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Diazoxide Structural Formula V.1.svg
Clinical data
Trade namesProglycem
License data
  • AU: C
  • US: C (Risk not ruled out)
Routes of
By mouth, intravenous
ATC code
Legal status
Legal status
Pharmacokinetic data
Protein binding90%
MetabolismLiver oxidation and sulfate conjugation
Elimination half-life21-45 hours
CAS Number
PubChem CID
CompTox Dashboard (EPA)
ECHA InfoCard100.006.063 Edit this at Wikidata
Chemical and physical data
Molar mass230.672 g/mol g·mol−1
3D model (JSmol)
Melting point330 to 331 °C (626 to 628 °F)

Diazoxide, sold under the brand name Proglycem, is a medication used to treat low blood sugar due to a number of specific causes.[1] This includes islet cell tumors that cannot be removed and leucine sensitivity.[1] It can also be used in refractory cases of sulfonylurea toxicity.[2] It is generally taken by mouth.[1]

Common side effects include high blood sugar, fluid retention, low blood platelets, a fast heart rate, increased hair growth, and nausea.[1] Other severe side effects include pulmonary hypertension and heart failure.[1] It is chemically similar to thiazide diuretics.[1] It works by decreasing insulin release from the pancreas and increasing glucose release by the liver.[1]

Diazoxide was approved for medical use in the United States in 1973.[1] It is on the World Health Organization's List of Essential Medicines, the safest and most effective medicines needed in a health system.[3] It is available as a generic medication.[4] In the United States as of 2019 it costs about US$1500 per month.[5] In the United Kingdom this amount costs the NHS about £59.[4]

Medical uses[edit]

Diazoxide is used as a vasodilator in the treatment of acute hypertension or malignant hypertension.[6]

Diazoxide also inhibits the secretion of insulin by opening ATP-sensitive potassium channel of beta cells of the pancreas; thus, it is used to counter hypoglycemia in disease states such as insulinoma (a tumor producing insulin)[7] or congenital hyperinsulinism.

Diazoxide acts as a positive allosteric modulator of the AMPA and kainate receptors, suggesting potential application as a cognitive enhancer.[8]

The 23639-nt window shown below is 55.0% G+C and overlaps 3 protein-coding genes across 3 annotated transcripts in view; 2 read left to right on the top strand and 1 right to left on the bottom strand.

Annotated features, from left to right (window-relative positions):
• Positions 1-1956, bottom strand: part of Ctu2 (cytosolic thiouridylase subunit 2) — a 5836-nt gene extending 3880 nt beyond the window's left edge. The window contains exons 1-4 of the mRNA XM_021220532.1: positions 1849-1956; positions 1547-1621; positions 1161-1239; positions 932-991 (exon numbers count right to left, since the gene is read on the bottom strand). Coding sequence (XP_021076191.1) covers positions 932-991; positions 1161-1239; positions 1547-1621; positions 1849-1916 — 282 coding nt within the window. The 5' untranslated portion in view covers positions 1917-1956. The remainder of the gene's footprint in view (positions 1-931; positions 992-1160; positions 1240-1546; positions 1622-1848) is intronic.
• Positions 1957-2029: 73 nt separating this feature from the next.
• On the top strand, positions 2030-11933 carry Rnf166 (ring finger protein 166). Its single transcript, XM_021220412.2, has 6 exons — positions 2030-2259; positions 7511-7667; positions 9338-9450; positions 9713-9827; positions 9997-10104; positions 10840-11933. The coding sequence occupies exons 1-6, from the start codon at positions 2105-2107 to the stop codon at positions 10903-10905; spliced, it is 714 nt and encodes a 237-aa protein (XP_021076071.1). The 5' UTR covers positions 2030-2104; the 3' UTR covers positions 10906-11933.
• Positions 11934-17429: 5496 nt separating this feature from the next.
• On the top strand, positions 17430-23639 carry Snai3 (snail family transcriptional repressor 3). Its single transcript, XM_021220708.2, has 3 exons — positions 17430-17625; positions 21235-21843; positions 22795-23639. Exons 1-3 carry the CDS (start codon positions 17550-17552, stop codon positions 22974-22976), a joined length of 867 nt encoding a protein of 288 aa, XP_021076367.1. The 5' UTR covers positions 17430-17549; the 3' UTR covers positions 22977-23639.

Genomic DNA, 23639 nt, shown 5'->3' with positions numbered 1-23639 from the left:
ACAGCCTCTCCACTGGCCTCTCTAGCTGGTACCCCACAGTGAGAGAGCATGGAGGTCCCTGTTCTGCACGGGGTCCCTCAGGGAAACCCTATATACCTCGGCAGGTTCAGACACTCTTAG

Side effects[edit]

Diazoxide interferes with insulin release through its action on potassium channels.[9] Diazoxide is one of the most potent openers of the K+ ATP channels present on the insulin producing beta cells of the pancreas. Opening these channels leads to hyperpolarization of cell membrane, a decrease in calcium influx, and a subsequently reduced release of insulin.[2] This mechanism of action is the mirror opposite of that of sulfonylureas, a class of medications used to increase insulin release in Type 2 Diabetics. Therefore, this medicine is not given to non-insulin dependent diabetic patients.

The Food and Drug Administration published a Safety Announcement in July 2015 highlighting the potential for development of pulmonary hypertension in newborns and infants treated with this drug.[10]

See also[edit]


  1. ^ a b c d e f g h "Diazoxide Monograph for Professionals". Drugs.com. Retrieved 11 October 2019.
  2. ^ a b Doyle, Máire E.; Egan, Josephine M. (2003-03-01). "Pharmacological Agents That Directly Modulate Insulin Secretion". Pharmacological Reviews. 55 (1): 105–131. doi:10.1124/pr.55.1.7. ISSN 1521-0081. PMID 12615955.
  3. ^ World Health Organization (2019). World Health Organization model list of essential medicines: 21st list 2019. Geneva: World Health Organization. hdl:10665/325771. WHO/MVP/EMP/IAU/2019.06. License: CC BY-NC-SA 3.0 IGO.
  4. ^ a b British national formulary : BNF 76 (76 ed.). Pharmaceutical Press. 2018. p. 708. ISBN 9780857113382.
  5. ^ "Proglycem Prices, Coupons & Patient Assistance Programs". Drugs.com. Retrieved 11 October 2019. Typical dose is 3mg/kg * 70 kg * 30 days = 6,300 mg at 11.58 per 50 mg
  6. ^ van Hamersvelt HW, Kloke HJ, de Jong DJ, Koene RA, Huysmans FT (August 1996). "Oedema formation with the vasodilators nifedipine and diazoxide: direct local effect or sodium retention?". Journal of Hypertension. 14 (8): 1041–5. doi:10.1097/00004872-199608000-00016. PMID 8884561.closed access
  7. ^ Huang Q, Bu S, Yu Y, et al. (January 2007). "Diazoxide prevents diabetes through inhibiting pancreatic beta-cells from apoptosis via Bcl-2/Bax rate and p38-beta mitogen-activated protein kinase". Endocrinology. 148 (1): 81–91. doi:10.1210/en.2006-0738. PMID 17053028.open access
  8. ^ Randle, John C.R.; Biton, Catherine; Lepagnol, Jean M. (15 November 1993). "Allosteric potentiation by diazoxide of AMPA receptor currents and synaptic potentials". European Journal of Pharmacology. 247 (3): 257–65. doi:10.1016/0922-4106(93)90193-D. PMID 8307099.closed access
  9. ^ Panten, Uwe; Burgfeld, Johanna; Goerke, Frank; Rennicke, Michael; Schwanstecher, Mathias; Wallasch, Andreas; Zünkler, Bernd J.; Lenzen, Sigurd (1989-04-15). "Control of insulin secretion by sulfonylureas, meglitinide and diazoxide in relation to their binding to the sulfonylurea receptor in pancreatic islets". Biochemical Pharmacology. 38 (8): 1217–1229. doi:10.1016/0006-2952(89)90327-4. PMID 2650685.
  10. ^ "FDA Drug Safety Communication: FDA warns about a serious lung condition in infants and newborns treated with Proglycem (diazoxide)" (Press release). Food and Drug Administration. July 16, 2015. Retrieved 2015-07-19.

External links[edit]

  • "Diazoxide". Drug Information Portal. U.S. National Library of Medicine.